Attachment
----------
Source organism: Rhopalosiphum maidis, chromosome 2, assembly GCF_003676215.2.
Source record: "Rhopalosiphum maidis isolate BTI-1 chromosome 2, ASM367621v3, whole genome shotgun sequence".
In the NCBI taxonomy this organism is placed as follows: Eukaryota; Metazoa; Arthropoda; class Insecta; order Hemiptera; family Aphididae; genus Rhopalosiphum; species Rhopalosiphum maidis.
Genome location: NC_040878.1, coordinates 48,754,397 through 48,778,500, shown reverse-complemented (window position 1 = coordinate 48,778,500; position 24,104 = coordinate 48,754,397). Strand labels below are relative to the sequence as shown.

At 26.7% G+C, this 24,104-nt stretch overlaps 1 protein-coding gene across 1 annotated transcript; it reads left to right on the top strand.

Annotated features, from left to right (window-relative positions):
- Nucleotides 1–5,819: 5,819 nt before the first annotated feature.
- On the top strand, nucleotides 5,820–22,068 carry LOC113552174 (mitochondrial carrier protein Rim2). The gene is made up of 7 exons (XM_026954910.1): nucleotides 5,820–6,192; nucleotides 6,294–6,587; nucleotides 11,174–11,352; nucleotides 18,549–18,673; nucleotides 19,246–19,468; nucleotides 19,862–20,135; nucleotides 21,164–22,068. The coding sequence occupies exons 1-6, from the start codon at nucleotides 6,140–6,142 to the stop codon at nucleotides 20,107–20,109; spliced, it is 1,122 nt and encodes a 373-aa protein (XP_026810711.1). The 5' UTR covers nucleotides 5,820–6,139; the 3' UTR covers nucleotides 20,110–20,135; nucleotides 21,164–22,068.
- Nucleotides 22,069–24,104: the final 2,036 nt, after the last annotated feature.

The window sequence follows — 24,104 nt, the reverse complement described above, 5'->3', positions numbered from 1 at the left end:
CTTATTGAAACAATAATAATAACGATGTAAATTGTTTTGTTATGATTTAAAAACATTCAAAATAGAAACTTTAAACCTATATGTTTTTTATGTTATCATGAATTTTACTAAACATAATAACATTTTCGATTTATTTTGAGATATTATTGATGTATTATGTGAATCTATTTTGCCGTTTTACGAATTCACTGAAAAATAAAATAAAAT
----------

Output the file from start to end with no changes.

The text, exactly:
Source organism: Rhopalosiphum maidis, chromosome 2, assembly GCF_003676215.2.
Source record: "Rhopalosiphum maidis isolate BTI-1 chromosome 2, ASM367621v3, whole genome shotgun sequence".
In the NCBI taxonomy this organism is placed as follows: Eukaryota; Metazoa; Arthropoda; class Insecta; order Hemiptera; family Aphididae; genus Rhopalosiphum; species Rhopalosiphum maidis.
Genome location: NC_040878.1, coordinates 48,754,397 through 48,778,500, shown reverse-complemented (window position 1 = coordinate 48,778,500; position 24,104 = coordinate 48,754,397). Strand labels below are relative to the sequence as shown.

At 26.7% G+C, this 24,104-nt stretch overlaps 1 protein-coding gene across 1 annotated transcript; it reads left to right on the top strand.

Annotated features, from left to right (window-relative positions):
- Nucleotides 1–5,819: 5,819 nt before the first annotated feature.
- On the top strand, nucleotides 5,820–22,068 carry LOC113552174 (mitochondrial carrier protein Rim2). The gene is made up of 7 exons (XM_026954910.1): nucleotides 5,820–6,192; nucleotides 6,294–6,587; nucleotides 11,174–11,352; nucleotides 18,549–18,673; nucleotides 19,246–19,468; nucleotides 19,862–20,135; nucleotides 21,164–22,068. The coding sequence occupies exons 1-6, from the start codon at nucleotides 6,140–6,142 to the stop codon at nucleotides 20,107–20,109; spliced, it is 1,122 nt and encodes a 373-aa protein (XP_026810711.1). The 5' UTR covers nucleotides 5,820–6,139; the 3' UTR covers nucleotides 20,110–20,135; nucleotides 21,164–22,068.
- Nucleotides 22,069–24,104: the final 2,036 nt, after the last annotated feature.

The window sequence follows — 24,104 nt, the reverse complement described above, 5'->3', positions numbered from 1 at the left end:
CTTATTGAAACAATAATAATAACGATGTAAATTGTTTTGTTATGATTTAAAAACATTCAAAATAGAAACTTTAAACCTATATGTTTTTTATGTTATCATGAATTTTACTAAACATAATAACATTTTCGATTTATTTTGAGATATTATTGATGTATTATGTGAATCTATTTTGCCGTTTTACGAATTCACTGAAAAATAAAATAAAAT